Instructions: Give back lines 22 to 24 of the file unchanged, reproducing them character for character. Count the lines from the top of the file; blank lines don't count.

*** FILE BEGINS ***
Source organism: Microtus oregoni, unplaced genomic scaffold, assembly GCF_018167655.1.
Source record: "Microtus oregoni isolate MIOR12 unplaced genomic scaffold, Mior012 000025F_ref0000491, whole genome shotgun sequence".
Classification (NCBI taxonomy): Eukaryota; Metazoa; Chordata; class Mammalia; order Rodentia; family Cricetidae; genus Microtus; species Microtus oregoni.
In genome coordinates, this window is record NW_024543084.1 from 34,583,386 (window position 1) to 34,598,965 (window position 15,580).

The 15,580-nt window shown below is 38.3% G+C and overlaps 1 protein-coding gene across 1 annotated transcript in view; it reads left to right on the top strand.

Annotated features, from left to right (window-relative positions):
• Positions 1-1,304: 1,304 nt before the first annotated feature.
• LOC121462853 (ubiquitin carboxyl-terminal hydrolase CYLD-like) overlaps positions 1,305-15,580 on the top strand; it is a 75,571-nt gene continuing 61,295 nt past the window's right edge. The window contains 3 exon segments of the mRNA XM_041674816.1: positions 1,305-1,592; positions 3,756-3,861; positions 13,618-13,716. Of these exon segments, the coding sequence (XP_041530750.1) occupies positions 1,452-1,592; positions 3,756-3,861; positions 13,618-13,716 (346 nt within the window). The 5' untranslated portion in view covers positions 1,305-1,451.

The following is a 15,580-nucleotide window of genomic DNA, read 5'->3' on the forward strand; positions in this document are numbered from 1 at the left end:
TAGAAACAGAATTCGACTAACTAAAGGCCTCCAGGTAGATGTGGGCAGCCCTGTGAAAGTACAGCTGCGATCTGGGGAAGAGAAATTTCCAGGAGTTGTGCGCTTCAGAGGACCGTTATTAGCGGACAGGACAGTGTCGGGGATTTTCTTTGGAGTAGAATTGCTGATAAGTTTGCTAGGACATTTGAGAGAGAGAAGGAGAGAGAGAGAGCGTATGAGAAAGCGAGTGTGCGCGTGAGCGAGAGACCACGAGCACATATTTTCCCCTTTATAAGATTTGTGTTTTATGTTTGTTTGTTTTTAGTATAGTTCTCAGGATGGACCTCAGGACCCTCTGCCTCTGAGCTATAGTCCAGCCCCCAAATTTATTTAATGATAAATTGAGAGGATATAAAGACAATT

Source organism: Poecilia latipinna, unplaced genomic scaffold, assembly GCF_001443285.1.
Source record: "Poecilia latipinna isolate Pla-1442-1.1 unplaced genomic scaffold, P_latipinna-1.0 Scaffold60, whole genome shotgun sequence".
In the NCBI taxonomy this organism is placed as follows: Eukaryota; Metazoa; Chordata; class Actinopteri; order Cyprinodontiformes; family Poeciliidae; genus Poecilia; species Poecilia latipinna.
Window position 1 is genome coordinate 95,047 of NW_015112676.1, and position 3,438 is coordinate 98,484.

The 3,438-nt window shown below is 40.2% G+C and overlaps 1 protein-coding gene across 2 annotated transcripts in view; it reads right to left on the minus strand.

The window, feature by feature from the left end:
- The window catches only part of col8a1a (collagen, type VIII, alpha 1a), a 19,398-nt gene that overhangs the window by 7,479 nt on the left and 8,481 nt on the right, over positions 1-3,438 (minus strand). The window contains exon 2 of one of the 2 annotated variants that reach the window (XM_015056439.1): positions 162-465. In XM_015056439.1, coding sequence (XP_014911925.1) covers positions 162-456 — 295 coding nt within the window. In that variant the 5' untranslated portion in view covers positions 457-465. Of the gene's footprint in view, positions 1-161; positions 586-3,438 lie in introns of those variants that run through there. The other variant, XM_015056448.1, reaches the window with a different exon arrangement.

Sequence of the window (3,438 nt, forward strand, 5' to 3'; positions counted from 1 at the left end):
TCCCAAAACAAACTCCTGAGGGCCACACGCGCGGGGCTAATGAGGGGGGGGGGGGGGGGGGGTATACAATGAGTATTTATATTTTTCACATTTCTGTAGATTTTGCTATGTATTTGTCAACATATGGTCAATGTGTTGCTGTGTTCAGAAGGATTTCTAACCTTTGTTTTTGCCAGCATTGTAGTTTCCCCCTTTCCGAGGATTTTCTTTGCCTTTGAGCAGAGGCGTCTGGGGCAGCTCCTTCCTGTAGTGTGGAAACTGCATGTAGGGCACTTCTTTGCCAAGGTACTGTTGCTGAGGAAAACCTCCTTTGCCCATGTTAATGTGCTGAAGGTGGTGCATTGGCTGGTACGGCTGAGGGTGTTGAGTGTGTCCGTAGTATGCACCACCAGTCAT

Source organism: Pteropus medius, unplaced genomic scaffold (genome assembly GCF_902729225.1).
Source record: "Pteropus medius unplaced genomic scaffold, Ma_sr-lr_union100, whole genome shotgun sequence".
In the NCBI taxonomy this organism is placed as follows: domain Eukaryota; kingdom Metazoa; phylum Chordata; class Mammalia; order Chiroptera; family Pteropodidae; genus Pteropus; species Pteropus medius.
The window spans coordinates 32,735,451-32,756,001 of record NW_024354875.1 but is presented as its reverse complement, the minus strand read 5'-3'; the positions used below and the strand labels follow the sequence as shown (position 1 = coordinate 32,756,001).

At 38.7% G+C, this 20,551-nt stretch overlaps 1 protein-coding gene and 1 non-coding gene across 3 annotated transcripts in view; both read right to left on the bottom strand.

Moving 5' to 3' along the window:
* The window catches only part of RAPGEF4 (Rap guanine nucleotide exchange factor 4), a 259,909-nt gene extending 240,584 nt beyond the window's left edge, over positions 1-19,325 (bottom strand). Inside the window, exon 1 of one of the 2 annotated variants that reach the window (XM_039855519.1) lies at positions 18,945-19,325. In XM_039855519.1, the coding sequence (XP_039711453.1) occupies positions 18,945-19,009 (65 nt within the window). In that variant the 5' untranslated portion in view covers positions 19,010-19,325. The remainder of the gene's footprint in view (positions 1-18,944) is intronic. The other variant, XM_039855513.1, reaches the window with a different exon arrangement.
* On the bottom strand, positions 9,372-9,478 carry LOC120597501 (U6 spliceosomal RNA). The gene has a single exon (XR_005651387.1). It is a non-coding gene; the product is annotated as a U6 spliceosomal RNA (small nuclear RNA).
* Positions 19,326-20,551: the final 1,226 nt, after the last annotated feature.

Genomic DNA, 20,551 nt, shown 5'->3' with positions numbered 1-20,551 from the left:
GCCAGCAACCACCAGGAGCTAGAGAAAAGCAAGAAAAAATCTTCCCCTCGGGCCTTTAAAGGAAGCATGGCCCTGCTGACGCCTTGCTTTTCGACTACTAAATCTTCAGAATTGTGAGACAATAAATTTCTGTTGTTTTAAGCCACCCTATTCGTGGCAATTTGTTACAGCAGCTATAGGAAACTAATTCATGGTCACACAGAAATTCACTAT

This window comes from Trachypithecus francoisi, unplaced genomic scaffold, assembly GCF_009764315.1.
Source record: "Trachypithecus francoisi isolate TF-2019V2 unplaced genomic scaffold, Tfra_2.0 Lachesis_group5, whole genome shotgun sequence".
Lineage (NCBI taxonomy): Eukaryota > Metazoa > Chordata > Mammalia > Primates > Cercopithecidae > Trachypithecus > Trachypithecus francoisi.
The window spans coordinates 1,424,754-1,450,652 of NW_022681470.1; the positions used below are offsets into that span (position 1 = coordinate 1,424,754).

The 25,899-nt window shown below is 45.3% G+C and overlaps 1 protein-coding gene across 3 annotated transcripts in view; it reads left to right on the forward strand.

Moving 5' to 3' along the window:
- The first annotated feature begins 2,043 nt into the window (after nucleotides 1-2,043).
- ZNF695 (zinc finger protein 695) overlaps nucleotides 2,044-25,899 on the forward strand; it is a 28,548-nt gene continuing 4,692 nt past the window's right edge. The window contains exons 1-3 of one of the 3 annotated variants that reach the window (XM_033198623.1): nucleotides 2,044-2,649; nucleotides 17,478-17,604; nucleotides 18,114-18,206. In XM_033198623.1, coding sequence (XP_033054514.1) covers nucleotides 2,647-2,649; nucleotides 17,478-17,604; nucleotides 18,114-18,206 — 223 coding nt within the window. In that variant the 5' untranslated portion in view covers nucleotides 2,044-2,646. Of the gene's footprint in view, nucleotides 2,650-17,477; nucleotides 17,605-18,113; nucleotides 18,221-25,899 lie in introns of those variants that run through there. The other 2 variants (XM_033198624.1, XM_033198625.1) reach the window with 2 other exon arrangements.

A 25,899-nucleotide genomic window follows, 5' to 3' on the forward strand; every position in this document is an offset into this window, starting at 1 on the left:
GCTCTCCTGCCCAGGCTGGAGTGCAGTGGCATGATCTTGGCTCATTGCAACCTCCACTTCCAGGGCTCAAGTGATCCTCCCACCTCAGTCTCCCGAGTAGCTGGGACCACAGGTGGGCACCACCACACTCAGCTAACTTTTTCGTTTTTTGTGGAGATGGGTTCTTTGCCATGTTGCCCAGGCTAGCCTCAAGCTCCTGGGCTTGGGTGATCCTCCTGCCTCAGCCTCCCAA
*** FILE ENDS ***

In the NCBI taxonomy this organism is placed as follows: domain Eukaryota; kingdom Metazoa; phylum Chordata; class Mammalia; order Chiroptera; family Pteropodidae; genus Pteropus; species Pteropus medius.
The window spans coordinates 32,735,451-32,756,001 of record NW_024354875.1 but is presented as its reverse complement, the minus strand read 5'-3'; the positions used below and the strand labels follow the sequence as shown (position 1 = coordinate 32,756,001).

At 38.7% G+C, this 20,551-nt stretch overlaps 1 protein-coding gene and 1 non-coding gene across 3 annotated transcripts in view; both read right to left on the bottom strand.